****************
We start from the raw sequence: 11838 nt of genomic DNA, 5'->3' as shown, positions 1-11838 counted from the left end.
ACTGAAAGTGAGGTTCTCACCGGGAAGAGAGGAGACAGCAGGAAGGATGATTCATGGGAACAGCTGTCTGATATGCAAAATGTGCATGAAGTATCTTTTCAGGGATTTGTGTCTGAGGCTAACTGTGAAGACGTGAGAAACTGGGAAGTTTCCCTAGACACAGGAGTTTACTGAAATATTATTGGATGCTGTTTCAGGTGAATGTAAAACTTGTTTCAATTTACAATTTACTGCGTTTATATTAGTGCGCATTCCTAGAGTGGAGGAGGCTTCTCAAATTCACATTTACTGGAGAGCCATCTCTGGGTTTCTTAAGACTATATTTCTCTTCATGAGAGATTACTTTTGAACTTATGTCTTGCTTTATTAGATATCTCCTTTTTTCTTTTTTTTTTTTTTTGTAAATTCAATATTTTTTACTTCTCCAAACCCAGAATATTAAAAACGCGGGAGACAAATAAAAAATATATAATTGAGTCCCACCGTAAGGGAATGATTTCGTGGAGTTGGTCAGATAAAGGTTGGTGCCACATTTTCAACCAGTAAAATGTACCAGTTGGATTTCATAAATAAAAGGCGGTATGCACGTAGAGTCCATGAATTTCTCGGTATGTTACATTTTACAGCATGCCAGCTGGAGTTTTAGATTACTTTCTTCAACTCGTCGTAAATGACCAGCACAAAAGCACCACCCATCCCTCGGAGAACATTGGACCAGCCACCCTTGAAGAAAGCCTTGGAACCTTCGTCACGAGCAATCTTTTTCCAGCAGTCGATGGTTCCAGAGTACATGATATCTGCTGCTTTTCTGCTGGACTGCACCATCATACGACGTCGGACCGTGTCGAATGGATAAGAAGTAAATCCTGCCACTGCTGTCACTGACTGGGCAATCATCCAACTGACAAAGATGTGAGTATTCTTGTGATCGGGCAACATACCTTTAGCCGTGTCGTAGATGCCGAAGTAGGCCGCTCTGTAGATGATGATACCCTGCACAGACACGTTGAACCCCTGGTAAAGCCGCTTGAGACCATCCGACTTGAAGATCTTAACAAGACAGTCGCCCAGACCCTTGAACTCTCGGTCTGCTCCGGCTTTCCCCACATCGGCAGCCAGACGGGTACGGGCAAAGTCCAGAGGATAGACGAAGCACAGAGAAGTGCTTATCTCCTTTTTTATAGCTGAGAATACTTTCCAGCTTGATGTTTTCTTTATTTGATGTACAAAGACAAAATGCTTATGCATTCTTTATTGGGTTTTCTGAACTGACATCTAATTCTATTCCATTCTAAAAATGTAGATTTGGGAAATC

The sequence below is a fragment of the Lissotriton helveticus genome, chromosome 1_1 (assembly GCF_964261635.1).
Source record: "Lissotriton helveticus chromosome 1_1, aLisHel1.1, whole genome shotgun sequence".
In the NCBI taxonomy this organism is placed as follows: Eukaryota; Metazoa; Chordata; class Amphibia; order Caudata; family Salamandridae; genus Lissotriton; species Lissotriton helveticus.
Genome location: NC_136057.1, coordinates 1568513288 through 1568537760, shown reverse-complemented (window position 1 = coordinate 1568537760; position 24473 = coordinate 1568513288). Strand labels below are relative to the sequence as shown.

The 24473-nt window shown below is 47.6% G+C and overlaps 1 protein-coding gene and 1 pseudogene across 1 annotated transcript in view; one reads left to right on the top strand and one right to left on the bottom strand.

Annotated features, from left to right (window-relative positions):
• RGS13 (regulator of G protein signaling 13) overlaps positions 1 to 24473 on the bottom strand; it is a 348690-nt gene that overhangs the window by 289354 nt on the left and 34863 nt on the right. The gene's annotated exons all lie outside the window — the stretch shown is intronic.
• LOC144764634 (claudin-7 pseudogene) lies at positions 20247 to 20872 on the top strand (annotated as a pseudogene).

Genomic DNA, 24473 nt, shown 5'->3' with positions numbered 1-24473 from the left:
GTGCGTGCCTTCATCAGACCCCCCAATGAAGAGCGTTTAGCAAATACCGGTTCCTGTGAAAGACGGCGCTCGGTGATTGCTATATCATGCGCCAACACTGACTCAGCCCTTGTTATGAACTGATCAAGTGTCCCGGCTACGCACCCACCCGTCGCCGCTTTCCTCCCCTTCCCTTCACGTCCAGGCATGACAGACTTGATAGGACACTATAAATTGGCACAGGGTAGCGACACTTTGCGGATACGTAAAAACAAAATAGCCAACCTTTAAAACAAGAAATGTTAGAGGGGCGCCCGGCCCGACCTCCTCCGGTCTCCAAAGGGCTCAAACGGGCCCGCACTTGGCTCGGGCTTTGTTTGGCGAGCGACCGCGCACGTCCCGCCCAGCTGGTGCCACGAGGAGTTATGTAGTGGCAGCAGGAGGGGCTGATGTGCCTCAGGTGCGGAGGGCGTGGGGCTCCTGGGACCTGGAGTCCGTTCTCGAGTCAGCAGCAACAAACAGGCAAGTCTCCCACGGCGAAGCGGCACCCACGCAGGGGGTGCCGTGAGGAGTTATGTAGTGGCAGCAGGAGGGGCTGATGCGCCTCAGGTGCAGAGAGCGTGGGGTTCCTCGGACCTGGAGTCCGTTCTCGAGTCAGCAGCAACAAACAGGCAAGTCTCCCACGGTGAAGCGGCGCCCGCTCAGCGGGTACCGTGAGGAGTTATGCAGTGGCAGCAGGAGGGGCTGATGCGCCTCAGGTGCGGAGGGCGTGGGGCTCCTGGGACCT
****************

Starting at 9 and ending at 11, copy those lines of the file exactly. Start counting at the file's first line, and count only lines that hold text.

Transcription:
• RGS13 (regulator of G protein signaling 13) overlaps positions 1 to 24473 on the bottom strand; it is a 348690-nt gene that overhangs the window by 289354 nt on the left and 34863 nt on the right. The gene's annotated exons all lie outside the window — the stretch shown is intronic.
• LOC144764634 (claudin-7 pseudogene) lies at positions 20247 to 20872 on the top strand (annotated as a pseudogene).

Genomic DNA, 24473 nt, shown 5'->3' with positions numbered 1-24473 from the left: